Therefore, the aims of the present study were: 1) to quantify the amount of VAT measured by DEXA in patients with COPD in relation to disease severity and BMI; 2) to explore the relationships between VAT and other indices of body composition and 3) to study the impact of VAT on static lung volumes. In the present study, we hypothesized that VAT does significantly and negatively influence static lung volumes and hyperinflation in patients with COPD.
Data were abstracted from the Integrated Knowledge System based on BioXM™ (Biomax Informatics AG, Munich, Germany) of 294 patients with a primary diagnosis of COPD [post-bronchodilator forced expiratory volume in 1 s (FEV1) /forced vital capacity (FVC) ratio of ⩽0.70 and post-bronchodilator FEV1 < 80 % predicted] who were evaluated during the initial assessment of a comprehensive pulmonary rehabilitation (PR) program at CIRO Horn (The Netherlands) between August 2014 and May 2015 . Exclusion criteria were: a history of asthma, α1-antitrypsin deficiency, lung cancer, any previous lung surgery, instable inflammatory or endocrine diseases, acute myocardial infarction within the last 6 months, any known bone disease other than osteoporosis, treated malignant disease within the last 5 years and an exacerbation of COPD within the last 4 weeks. Ethical approval was not indicated because all of the tests were done as part of the routine initial assessment , and analyzed retrospectively. The Board of Directors of CIRO approved the use of de-identified patients’ records.
Lung function measurement
As part of the routine 3-day initial assessment of integrated health status, all patients performed post-bronchodilator spirometry (Masterlab®; Jaeger, Würzburg, Germany). FEV1 and FVC were assessed in accordance with the latest GOLD guidelines . Inspiratory vital capacity (IVC) was assessed too. Plethysmographic lung volumes, such as Total Lung Capacity (TLC), Intra Thoracic Gas Volume (ITGV), Expiratory Reserve Volume (ERV) and Residual Volume (RV) were assessed. Inspiratory Capacity(IC)/TLC ratio  was calculated by dividing TLC − ITGV for TLC, and was used as a marker for hyperinflation (defined as an abnormal increase in the volume of air remaining in the lungs at the end of spontaneous expiration ). Diffusing capacity of the lung for carbon monoxide (DLCO) was measured using the single-breath method. All obtained values are expressed as percentages of the predicted value, by comparison with age and sex-specific reference values .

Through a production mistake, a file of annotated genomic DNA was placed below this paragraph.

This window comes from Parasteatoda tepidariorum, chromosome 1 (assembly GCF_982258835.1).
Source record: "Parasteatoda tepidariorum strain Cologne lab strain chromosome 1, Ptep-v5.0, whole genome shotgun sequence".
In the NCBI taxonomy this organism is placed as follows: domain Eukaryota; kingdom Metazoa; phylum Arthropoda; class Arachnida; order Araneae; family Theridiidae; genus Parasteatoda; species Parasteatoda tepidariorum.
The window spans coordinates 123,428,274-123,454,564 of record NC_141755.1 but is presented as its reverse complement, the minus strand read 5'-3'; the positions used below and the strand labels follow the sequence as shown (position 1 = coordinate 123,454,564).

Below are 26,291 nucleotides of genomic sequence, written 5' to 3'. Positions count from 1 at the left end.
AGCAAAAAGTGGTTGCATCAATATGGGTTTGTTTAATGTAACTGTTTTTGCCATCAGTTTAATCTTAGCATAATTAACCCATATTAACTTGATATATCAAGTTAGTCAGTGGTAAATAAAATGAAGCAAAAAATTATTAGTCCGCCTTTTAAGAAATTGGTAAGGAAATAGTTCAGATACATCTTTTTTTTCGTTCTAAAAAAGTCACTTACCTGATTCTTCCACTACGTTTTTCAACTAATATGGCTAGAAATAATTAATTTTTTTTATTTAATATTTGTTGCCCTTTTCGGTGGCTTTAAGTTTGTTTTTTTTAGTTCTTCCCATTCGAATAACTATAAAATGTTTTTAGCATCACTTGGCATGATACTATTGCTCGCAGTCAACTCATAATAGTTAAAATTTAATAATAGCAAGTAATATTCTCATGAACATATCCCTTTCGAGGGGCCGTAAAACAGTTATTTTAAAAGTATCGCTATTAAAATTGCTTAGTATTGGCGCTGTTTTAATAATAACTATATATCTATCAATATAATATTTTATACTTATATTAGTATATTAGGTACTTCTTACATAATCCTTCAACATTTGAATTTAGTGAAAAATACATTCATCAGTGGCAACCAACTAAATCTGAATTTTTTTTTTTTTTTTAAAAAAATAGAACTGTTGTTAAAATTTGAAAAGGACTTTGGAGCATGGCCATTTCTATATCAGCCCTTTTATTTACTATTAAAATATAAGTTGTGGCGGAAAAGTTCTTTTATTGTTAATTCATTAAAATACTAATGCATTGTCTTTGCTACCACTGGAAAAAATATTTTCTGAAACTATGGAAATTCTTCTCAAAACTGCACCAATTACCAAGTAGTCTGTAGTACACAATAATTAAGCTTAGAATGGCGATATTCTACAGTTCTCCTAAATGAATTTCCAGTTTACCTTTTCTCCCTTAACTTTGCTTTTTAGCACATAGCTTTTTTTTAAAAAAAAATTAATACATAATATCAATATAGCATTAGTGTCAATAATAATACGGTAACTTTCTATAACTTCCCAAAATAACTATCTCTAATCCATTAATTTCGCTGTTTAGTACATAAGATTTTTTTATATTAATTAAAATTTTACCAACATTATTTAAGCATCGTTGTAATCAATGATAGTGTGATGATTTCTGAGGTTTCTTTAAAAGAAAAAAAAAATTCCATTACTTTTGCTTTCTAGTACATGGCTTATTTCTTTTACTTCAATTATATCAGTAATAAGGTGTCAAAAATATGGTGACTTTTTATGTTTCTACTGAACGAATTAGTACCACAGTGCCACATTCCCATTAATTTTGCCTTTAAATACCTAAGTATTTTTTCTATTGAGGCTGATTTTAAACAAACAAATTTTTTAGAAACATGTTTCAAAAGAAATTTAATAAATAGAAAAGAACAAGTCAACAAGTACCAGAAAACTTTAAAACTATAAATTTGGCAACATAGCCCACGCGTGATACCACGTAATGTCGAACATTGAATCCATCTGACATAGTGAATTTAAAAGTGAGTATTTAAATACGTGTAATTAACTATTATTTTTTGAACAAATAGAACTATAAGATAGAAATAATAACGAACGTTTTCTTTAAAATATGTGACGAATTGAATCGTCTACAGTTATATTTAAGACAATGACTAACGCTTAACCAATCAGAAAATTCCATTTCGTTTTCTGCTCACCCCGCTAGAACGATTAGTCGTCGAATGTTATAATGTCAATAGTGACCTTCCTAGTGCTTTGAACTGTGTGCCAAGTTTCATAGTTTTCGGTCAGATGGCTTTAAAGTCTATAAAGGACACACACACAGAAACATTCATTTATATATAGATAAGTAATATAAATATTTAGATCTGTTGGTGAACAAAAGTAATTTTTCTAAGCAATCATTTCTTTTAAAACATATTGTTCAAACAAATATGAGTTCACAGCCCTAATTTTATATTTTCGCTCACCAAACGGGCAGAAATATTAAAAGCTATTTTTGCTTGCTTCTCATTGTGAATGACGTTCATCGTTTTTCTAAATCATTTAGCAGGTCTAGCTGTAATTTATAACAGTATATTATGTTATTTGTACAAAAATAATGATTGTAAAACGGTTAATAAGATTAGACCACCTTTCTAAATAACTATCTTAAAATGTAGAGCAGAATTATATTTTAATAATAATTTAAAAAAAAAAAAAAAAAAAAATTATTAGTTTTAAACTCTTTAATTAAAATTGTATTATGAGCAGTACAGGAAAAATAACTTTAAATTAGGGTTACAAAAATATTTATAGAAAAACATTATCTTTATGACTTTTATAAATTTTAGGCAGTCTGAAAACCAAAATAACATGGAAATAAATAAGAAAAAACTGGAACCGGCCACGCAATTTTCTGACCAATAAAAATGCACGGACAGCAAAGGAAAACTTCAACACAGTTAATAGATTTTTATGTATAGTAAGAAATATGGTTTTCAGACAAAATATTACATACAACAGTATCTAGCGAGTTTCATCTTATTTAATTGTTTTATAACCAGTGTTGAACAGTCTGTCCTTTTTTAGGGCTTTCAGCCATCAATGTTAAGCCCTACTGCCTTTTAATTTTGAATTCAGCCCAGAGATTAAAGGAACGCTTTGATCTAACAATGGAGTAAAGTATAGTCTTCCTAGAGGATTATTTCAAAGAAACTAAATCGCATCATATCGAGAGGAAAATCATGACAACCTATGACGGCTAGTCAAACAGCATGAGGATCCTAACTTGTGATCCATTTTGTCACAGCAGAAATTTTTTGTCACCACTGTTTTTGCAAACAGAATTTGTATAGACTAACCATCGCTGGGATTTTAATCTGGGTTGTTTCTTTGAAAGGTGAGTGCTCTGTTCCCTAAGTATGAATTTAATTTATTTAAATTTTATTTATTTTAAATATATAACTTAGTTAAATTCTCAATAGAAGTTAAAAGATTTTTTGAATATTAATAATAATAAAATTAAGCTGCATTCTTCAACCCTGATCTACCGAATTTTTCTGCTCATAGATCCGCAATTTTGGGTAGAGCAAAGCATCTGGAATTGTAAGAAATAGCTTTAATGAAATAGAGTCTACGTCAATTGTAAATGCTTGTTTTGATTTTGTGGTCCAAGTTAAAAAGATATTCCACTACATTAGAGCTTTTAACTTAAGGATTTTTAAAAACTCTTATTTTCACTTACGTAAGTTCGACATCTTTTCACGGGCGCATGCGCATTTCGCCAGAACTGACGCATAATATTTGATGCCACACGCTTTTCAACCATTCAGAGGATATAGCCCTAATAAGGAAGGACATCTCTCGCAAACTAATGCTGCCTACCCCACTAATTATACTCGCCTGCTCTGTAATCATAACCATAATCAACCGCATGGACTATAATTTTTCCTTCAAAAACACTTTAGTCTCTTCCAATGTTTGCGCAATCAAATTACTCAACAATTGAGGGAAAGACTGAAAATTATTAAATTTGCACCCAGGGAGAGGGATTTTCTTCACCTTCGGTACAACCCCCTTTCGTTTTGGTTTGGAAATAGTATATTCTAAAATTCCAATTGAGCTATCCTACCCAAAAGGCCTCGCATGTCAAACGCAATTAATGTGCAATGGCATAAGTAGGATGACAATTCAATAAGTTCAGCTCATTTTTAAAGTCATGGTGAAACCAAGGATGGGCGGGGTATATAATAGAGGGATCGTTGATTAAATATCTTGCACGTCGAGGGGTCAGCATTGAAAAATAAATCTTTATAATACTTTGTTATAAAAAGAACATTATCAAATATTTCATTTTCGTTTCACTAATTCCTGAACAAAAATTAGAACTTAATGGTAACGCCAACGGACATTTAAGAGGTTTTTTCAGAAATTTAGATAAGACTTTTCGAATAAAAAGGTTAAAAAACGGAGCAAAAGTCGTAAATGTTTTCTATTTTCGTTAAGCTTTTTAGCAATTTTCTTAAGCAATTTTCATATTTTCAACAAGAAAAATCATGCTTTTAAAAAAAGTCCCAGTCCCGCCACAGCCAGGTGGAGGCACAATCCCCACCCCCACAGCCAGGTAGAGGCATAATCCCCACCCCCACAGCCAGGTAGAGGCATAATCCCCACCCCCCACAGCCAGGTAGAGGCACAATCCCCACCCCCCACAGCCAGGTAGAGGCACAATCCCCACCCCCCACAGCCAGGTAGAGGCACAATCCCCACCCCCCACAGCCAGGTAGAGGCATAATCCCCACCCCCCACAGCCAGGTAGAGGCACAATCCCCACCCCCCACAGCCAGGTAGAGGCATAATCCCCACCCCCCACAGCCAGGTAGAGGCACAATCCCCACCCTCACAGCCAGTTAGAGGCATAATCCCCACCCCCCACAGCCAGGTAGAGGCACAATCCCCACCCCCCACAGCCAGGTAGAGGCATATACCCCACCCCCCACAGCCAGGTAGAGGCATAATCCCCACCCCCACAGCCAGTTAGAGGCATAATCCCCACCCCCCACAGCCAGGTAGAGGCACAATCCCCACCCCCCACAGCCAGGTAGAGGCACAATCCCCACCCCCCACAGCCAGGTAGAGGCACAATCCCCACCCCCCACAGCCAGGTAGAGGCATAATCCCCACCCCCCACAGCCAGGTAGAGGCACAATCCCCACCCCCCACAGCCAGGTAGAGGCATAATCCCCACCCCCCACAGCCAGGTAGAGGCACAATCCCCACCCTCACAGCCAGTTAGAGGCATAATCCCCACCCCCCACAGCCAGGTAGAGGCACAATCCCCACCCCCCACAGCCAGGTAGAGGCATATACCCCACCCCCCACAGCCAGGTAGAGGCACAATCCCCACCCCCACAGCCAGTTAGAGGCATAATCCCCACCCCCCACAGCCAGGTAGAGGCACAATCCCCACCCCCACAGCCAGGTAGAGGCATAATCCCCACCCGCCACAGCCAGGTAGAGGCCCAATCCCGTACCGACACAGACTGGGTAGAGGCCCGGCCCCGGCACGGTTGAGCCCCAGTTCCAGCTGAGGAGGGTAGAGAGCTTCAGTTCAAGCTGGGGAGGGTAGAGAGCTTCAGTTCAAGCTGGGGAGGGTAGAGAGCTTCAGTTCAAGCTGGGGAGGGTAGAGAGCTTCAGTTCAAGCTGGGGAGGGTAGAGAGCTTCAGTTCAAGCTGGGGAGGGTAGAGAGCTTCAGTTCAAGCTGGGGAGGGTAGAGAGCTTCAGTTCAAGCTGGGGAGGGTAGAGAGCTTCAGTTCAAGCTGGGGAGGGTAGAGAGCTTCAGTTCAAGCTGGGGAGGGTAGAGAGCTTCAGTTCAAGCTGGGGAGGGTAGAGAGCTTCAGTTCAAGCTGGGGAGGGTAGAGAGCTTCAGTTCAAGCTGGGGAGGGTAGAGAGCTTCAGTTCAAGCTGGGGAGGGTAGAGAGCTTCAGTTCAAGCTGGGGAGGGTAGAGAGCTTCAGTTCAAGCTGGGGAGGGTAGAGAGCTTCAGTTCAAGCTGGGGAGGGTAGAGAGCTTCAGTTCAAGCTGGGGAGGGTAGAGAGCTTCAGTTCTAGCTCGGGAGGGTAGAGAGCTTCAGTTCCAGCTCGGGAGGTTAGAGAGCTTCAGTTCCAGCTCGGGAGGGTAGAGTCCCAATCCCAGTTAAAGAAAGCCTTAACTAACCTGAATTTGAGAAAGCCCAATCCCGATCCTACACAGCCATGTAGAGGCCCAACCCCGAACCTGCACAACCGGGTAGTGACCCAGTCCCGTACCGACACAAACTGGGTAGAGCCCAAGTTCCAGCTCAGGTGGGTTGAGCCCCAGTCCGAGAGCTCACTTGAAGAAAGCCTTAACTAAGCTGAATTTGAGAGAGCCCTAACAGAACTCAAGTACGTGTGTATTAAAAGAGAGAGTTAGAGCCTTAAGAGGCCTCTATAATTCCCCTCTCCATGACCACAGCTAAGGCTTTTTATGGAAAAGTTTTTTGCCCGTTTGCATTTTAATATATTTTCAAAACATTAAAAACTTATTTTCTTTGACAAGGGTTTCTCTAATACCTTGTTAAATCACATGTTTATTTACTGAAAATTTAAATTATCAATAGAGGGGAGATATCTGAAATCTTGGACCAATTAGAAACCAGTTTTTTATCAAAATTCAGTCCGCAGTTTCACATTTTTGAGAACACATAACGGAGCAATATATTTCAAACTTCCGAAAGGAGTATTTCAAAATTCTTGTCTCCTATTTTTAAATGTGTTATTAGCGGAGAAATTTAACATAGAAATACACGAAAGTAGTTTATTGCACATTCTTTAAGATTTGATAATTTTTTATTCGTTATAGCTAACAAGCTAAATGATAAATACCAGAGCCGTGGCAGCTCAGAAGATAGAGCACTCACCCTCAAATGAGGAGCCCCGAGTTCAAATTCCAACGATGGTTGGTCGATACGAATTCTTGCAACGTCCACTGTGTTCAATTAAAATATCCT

Values are reported as means ± SD with the exception of continuous variables, presented as median and interquartile range (IQR). In order to quantify the amount of VAT in relation to disease severity, patients were stratified for gender, BMI (cut-off of 25 kg/m2) and GOLD stages (I + II, III, IV). Since the proportion of patients with mild airflow limitation referred for PR is limited , these patients were grouped with those with moderate airflow limitation. Furthermore, in order to study the impact of VAT on lung volumes, both men and women were divided in two subgroups according to VAT 50th percentile (2183.0 g for men and 912.5 g for women).
Statistical analysis was performed using SPSS version 20.0. Comparisons across GOLD stages were performed using ANOVA with post-hoc Tukey-Kramer tests for multiple comparisons. Subsequently, multivariate stepwise linear regression analysis was performed to investigate a relationship between VAT and selected indices of lung hyperinflation. A p <0.05 was considered significant in all analyses.
Patients were characterized by moderate to very severe airflow obstruction (GOLD I/II, 44.9 %; GOLD III, 38.1 %; GOLD IV, 17.0 %). 154 (52.4 %) were men (median age 67 years, IQR 13 years; median BMI 26.9 kg/m2, IQR 8.6 kg/m2) and 140 (47.6 %) were women (median age 61 years, IQR 13 years; median BMI 25.3 kg/m2, IQR 8,1 kg/m2). The median number of pack/ years smoked was 40 (IQR 24), 30.3 % of patients were current smokers and 63.6 % of patients were former smokers. 25.5 % of patients used long-term oxygen therapy.
VAT across GOLD stages
Relationships of VAT with other indices of total and central adiposity